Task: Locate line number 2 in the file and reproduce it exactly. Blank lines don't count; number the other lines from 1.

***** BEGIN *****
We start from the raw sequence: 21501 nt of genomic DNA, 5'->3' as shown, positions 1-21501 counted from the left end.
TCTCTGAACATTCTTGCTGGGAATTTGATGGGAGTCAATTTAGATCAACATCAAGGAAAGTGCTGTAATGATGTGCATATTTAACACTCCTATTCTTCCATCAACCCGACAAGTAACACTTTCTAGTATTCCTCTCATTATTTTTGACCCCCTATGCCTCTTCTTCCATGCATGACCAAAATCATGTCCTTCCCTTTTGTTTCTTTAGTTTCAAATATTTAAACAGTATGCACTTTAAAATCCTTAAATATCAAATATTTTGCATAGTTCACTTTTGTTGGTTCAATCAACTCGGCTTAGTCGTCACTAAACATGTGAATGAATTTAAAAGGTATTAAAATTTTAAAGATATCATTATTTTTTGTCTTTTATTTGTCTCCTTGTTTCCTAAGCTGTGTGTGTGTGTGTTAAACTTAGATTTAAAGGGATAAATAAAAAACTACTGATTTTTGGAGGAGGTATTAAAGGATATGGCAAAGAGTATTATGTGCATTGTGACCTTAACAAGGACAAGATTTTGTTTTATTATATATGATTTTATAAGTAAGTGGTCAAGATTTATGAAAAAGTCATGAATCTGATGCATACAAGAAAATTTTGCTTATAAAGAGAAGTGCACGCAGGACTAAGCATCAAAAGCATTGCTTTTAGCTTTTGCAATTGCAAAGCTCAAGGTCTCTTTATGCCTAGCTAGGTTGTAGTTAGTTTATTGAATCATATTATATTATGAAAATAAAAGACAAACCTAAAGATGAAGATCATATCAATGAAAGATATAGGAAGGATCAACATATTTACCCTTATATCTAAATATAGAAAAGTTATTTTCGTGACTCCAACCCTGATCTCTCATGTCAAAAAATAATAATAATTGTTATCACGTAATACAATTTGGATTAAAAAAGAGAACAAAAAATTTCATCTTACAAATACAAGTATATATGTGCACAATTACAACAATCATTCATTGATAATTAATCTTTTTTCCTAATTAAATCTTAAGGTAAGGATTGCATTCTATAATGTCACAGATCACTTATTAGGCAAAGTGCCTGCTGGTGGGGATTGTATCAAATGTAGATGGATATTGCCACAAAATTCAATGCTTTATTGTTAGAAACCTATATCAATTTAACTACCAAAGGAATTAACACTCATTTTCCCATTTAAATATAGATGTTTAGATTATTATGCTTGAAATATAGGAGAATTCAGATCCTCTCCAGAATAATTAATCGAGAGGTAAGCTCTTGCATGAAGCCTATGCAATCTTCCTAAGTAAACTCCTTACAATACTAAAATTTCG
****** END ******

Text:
TCTCTGAACATTCTTGCTGGGAATTTGATGGGAGTCAATTTAGATCAACATCAAGGAAAGTGCTGTAATGATGTGCATATTTAACACTCCTATTCTTCCATCAACCCGACAAGTAACACTTTCTAGTATTCCTCTCATTATTTTTGACCCCCTATGCCTCTTCTTCCATGCATGACCAAAATCATGTCCTTCCCTTTTGTTTCTTTAGTTTCAAATATTTAAACAGTATGCACTTTAAAATCCTTAAATATCAAATATTTTGCATAGTTCACTTTTGTTGGTTCAATCAACTCGGCTTAGTCGTCACTAAACATGTGAATGAATTTAAAAGGTATTAAAATTTTAAAGATATCATTATTTTTTGTCTTTTATTTGTCTCCTTGTTTCCTAAGCTGTGTGTGTGTGTGTTAAACTTAGATTTAAAGGGATAAATAAAAAACTACTGATTTTTGGAGGAGGTATTAAAGGATATGGCAAAGAGTATTATGTGCATTGTGACCTTAACAAGGACAAGATTTTGTTTTATTATATATGATTTTATAAGTAAGTGGTCAAGATTTATGAAAAAGTCATGAATCTGATGCATACAAGAAAATTTTGCTTATAAAGAGAAGTGCACGCAGGACTAAGCATCAAAAGCATTGCTTTTAGCTTTTGCAATTGCAAAGCTCAAGGTCTCTTTATGCCTAGCTAGGTTGTAGTTAGTTTATTGAATCATATTATATTATGAAAATAAAAGACAAACCTAAAGATGAAGATCATATCAATGAAAGATATAGGAAGGATCAACATATTTACCCTTATATCTAAATATAGAAAAGTTATTTTCGTGACTCCAACCCTGATCTCTCATGTCAAAAAATAATAATAATTGTTATCACGTAATACAATTTGGATTAAAAAAGAGAACAAAAAATTTCATCTTACAAATACAAGTATATATGTGCACAATTACAACAATCATTCATTGATAATTAATCTTTTTTCCTAATTAAATCTTAAGGTAAGGATTGCATTCTATAATGTCACAGATCACTTATTAGGCAAAGTGCCTGCTGGTGGGGATTGTATCAAATGTAGATGGATATTGCCACAAAATTCAATGCTTTATTGTTAGAAACCTATATCAATTTAACTACCAAAGGAATTAACACTCATTTTCCCATTTAAATATAGATGTTTAGATTATTATGCTTGAAATATAGGAGAATTCAGATCCTCTCCAGAATAATTAATCGAGAGGTAAGCTCTTGCATGAAGCCTATGCAATCTTCCTAAGTAAACTCCTTACAATACTAAAATTTCG